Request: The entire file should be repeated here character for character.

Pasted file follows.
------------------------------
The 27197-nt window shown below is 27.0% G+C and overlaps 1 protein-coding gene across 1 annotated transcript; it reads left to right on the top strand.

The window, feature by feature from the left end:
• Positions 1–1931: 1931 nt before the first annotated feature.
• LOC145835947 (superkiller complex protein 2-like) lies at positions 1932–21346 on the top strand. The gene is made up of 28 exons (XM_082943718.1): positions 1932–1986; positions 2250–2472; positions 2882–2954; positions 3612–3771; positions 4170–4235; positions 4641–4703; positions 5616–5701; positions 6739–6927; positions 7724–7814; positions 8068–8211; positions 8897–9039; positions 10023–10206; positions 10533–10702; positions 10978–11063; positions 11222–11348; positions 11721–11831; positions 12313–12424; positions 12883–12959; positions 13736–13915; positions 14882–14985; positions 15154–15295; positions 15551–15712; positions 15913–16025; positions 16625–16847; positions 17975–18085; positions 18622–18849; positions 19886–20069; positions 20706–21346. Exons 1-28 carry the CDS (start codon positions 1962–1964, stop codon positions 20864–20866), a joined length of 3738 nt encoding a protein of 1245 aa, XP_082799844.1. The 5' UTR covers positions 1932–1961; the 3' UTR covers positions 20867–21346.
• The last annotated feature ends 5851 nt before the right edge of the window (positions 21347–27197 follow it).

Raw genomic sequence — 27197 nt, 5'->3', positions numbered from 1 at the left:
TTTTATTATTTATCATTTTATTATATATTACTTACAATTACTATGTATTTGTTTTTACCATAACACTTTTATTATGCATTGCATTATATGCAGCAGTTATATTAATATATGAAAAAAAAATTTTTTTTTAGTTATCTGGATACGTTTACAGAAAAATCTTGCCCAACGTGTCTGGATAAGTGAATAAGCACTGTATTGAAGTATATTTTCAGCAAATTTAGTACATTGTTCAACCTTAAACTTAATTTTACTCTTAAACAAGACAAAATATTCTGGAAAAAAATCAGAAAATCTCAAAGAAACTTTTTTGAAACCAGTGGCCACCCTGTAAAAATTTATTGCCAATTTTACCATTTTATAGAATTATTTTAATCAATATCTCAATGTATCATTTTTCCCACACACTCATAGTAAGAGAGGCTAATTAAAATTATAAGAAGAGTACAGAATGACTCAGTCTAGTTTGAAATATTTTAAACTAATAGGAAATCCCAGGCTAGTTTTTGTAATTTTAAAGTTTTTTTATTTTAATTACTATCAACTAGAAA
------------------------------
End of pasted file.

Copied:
The 27197-nt window shown below is 27.0% G+C and overlaps 1 protein-coding gene across 1 annotated transcript; it reads left to right on the top strand.

The window, feature by feature from the left end:
• Positions 1–1931: 1931 nt before the first annotated feature.
• LOC145835947 (superkiller complex protein 2-like) lies at positions 1932–21346 on the top strand. The gene is made up of 28 exons (XM_082943718.1): positions 1932–1986; positions 2250–2472; positions 2882–2954; positions 3612–3771; positions 4170–4235; positions 4641–4703; positions 5616–5701; positions 6739–6927; positions 7724–7814; positions 8068–8211; positions 8897–9039; positions 10023–10206; positions 10533–10702; positions 10978–11063; positions 11222–11348; positions 11721–11831; positions 12313–12424; positions 12883–12959; positions 13736–13915; positions 14882–14985; positions 15154–15295; positions 15551–15712; positions 15913–16025; positions 16625–16847; positions 17975–18085; positions 18622–18849; positions 19886–20069; positions 20706–21346. Exons 1-28 carry the CDS (start codon positions 1962–1964, stop codon positions 20864–20866), a joined length of 3738 nt encoding a protein of 1245 aa, XP_082799844.1. The 5' UTR covers positions 1932–1961; the 3' UTR covers positions 20867–21346.
• The last annotated feature ends 5851 nt before the right edge of the window (positions 21347–27197 follow it).

Raw genomic sequence — 27197 nt, 5'->3', positions numbered from 1 at the left:
TTTTATTATTTATCATTTTATTATATATTACTTACAATTACTATGTATTTGTTTTTACCATAACACTTTTATTATGCATTGCATTATATGCAGCAGTTATATTAATATATGAAAAAAAAATTTTTTTTTAGTTATCTGGATACGTTTACAGAAAAATCTTGCCCAACGTGTCTGGATAAGTGAATAAGCACTGTATTGAAGTATATTTTCAGCAAATTTAGTACATTGTTCAACCTTAAACTTAATTTTACTCTTAAACAAGACAAAATATTCTGGAAAAAAATCAGAAAATCTCAAAGAAACTTTTTTGAAACCAGTGGCCACCCTGTAAAAATTTATTGCCAATTTTACCATTTTATAGAATTATTTTAATCAATATCTCAATGTATCATTTTTCCCACACACTCATAGTAAGAGAGGCTAATTAAAATTATAAGAAGAGTACAGAATGACTCAGTCTAGTTTGAAATATTTTAAACTAATAGGAAATCCCAGGCTAGTTTTTGTAATTTTAAAGTTTTTTTATTTTAATTACTATCAACTAGAAA